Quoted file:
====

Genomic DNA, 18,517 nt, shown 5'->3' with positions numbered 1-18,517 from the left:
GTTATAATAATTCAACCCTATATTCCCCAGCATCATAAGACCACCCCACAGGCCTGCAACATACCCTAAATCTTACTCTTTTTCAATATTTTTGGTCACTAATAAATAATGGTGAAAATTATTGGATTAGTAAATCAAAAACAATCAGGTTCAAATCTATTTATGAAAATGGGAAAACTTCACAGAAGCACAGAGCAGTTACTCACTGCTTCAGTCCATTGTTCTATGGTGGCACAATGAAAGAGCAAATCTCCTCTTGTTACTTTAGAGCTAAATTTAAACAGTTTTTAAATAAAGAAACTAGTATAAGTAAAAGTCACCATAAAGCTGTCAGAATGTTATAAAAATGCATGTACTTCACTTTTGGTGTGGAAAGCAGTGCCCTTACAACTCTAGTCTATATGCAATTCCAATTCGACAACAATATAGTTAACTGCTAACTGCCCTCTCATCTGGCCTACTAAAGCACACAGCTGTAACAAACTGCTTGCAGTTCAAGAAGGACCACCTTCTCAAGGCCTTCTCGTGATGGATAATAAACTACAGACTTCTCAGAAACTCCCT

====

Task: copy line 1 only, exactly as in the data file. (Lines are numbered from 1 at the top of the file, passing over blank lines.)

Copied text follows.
Genomic DNA, 18,517 nt, shown 5'->3' with positions numbered 1-18,517 from the left: